What makes him stand out as my MVP is he’s also taken a new role as a shotcaller for the team. Many were made aware of how vocal former ADC Yiliang “Doublelift” Peng was after his departure this split. It left a hole in TSM’s shot calling and was evident throughout the first few weeks. Hauntzer took it upon himself to fulfill the hole left by Doublelift and TSM has looked much improved throughout the split aside from a bad series against Echo Fox.

Along with becoming a new vocal leader for the team in game, his play has been essential in TSM’s success. For these reasons, he earns my mid season MVP nod.  

Had Cloud 9 and Flyquest not looked so horrendous this week, Impact or Hai were two of my favorites for MVP.

Honorable mentions: Impact, Hai, Jensen, Arrow, Moon

  

Rookie of the Mid season: Akaadian

Courtesy: Riot Esports

 

Aside from this past week, Echo Fox jungler Matthew “Akaadian” Higginbotham had been playing like the best jungler in North America. His aggressive play style has helped him take the scene by storm, often elevating an early gold lead for his team.  

Most analysts hadn’t heard much about Akaadian outside of seeing him play on Team Liquid Academy in the challenger series. Many assumed he wasn’t much of an upgrade from their former jungler Anthony “Hard” Barkhovtsev. Akaadian has proved his doubters wrong as he leads all junglers in kills and is slowly becoming the “NA first blood king”. He currently holds the best first blood percentage among junglers. His early proactivity often gains his team wide gold leads that set them up for success.

Echo Fox have been the kings of inconsistency. One week they’ll look like a top playoff team, the next they’re losing to bottom competition. Hopefully, this past week was just a hiccup for Echo Fox as a team and we can see them back to their previous form where they were able to 2-0 sweep TSM.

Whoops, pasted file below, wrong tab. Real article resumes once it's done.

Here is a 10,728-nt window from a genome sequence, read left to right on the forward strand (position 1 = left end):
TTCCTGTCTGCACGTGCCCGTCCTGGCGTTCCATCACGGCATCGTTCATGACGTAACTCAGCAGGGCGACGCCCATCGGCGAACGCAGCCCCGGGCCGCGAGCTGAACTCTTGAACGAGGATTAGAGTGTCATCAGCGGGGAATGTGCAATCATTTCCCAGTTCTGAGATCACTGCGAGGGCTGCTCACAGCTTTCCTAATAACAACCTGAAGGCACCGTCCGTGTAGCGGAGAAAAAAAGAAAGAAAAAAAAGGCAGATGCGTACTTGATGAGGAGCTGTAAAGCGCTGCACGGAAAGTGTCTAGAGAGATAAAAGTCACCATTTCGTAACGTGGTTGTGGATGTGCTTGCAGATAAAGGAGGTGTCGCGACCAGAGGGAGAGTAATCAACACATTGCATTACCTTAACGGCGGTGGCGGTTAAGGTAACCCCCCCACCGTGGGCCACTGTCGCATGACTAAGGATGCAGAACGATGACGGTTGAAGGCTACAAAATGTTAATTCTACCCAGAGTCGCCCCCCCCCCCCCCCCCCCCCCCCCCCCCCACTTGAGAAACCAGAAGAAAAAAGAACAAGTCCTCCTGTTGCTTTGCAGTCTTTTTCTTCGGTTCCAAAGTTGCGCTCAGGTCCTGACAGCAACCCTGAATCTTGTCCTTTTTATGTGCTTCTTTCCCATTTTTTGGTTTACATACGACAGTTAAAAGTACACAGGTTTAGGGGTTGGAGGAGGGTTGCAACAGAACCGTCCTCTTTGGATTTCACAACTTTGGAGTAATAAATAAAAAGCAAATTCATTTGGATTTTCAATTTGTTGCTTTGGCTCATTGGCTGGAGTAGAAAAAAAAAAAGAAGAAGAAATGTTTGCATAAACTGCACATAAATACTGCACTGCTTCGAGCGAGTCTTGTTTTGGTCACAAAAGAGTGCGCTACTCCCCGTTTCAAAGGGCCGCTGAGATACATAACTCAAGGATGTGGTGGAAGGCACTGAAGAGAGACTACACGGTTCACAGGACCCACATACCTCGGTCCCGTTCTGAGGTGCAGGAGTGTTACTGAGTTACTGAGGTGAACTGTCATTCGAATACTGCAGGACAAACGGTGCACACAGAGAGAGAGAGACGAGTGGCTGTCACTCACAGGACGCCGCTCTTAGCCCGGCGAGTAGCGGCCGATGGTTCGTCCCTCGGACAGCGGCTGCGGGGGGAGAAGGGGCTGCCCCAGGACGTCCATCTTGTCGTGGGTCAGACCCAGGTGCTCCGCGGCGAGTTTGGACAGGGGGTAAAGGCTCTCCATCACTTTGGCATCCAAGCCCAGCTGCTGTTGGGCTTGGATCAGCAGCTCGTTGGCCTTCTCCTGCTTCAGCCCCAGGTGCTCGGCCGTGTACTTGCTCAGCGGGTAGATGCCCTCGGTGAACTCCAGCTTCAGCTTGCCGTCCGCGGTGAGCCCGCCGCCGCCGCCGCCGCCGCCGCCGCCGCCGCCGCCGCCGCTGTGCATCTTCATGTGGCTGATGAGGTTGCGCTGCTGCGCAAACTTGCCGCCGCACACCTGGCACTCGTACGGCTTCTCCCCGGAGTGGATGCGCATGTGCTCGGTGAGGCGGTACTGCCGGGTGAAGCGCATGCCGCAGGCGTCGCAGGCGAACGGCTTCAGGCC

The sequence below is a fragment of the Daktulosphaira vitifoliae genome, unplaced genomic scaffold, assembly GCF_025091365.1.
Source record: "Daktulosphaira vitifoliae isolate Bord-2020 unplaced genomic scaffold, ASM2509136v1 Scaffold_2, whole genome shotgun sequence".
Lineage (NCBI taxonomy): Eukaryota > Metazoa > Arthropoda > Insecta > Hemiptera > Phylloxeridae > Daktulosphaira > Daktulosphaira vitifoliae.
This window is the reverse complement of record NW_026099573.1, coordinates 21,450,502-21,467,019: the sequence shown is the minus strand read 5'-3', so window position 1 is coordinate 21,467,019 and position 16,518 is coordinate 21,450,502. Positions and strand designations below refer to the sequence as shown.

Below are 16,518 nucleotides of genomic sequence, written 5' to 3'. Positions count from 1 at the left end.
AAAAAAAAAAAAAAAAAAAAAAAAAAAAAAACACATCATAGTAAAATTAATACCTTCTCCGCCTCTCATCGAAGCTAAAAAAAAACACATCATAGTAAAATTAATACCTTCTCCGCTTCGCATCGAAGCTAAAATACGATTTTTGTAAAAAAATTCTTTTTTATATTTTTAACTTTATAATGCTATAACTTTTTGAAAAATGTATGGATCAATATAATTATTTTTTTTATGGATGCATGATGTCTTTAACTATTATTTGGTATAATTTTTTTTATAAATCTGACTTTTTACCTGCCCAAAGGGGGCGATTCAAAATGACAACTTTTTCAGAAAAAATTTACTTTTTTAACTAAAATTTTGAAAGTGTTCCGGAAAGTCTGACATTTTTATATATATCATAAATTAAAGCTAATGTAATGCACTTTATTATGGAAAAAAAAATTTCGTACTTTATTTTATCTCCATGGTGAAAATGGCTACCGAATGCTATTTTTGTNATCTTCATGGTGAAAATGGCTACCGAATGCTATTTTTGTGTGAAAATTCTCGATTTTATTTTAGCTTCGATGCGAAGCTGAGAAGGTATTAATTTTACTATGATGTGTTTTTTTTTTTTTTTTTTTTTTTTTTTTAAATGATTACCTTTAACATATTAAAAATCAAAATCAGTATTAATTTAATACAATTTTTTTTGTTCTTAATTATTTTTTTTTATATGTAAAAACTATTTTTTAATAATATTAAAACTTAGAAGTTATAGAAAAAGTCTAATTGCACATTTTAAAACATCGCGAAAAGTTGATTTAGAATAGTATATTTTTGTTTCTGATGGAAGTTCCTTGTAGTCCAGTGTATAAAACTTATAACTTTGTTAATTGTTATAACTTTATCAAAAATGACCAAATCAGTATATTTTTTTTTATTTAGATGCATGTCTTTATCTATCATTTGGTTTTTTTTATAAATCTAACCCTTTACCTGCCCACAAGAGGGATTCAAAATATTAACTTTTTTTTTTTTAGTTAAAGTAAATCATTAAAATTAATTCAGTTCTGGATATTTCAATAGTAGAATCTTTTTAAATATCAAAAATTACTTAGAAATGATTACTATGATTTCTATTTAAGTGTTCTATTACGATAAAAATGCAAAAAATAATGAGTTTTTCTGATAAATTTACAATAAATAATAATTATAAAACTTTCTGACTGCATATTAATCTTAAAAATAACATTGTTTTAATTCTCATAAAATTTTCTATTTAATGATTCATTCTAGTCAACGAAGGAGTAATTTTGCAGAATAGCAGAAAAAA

Honorable mention: Contractz

Coach of the Mid season: Reapered

Courtesy: Riot Esports

No one can deny how much Bok “Reapered” Han-gyu has affected Cloud 9 since he became their head coach last summer. Without former mid laner Hai “Hai” Lam, the team looked lost in what do in the macro game. Reapered described them as five talented members playing solo queue when he first took the helm as head coach. With his work on the team, Cloud 9 has finally learned to play without Hai successfully. Each member is attributing in communication and it has been evident this split. Other teams around the LCS with new imports have struggled to do anything with leads, while Cloud 9 have been able to steamroll games off team fighting in the mid game.

Reapered has been praised by members of Cloud 9, as well as other team management for his effectiveness as a coach. As a team that never really had an authoritative figure before, he is exactly what this team needs. In C9’s YouTube series, it shows he’s not afraid to call out the team for playing poorly and will scold them for mistakes. This type of coaching is what North America as a whole needs to finally be a able to compete on the world stage.

Although they went 0-2 this week, I’m sure Reapered will whip them back into form. It’s better for them to have these mistakes show earlier than later so they can get them fixed in time for playoffs.

Honorable mention: Fly, Parth

Best Import of the Mid season: Arrow

Courtesy: Riot Esports

Phoenix1 ADC No “Arrow” Dong-hyeon honestly wasn’t hyped up much heading into the split. He came from a KT team of stars where some thought he was being carried. On Phoenix1, he’s one, if not the best performing player on the team.

He currently leads the league in KDA, damage per minute, and damage percentage among ADC’s. He has out performed every ADC in North America so far showing masterful play on meta picks, such as Varus and Jhin. His skill shot accuracy has been insane in a lot of the games he’s played on those champions.

Moving forward, Arrow will play a huge part in how far P1 really goes. For now, he’s the reason for most of his teams’ wins. If other areas of P1 improve, this team could be top contenders in playoffs.

Honroable mentions: Ssumday, Ryu

Most Improved Player of the Mid season: Moon

Courtesy: Riot Esports

The last time we saw Flyquest jungler, Galen “Moon” Holgate, he looked like a forgotten prospect. He was once heralded as the next up and coming jungle talent, but stints with Team Liquid and NRG never really showed us that. He struggled in his first few splits and was demoted back to challenger after a few rough games.  

When Flyquest announced Moon as their starting jungler, most analysts thought we’d see the same passive jungler that we had seen before. That has not been the case this split. Moon has looked like a revitalized jungle star in a meta where carry junglers are thriving. He’s also shown the ability to perform well on Eve, a champion we haven’t seen from any other team.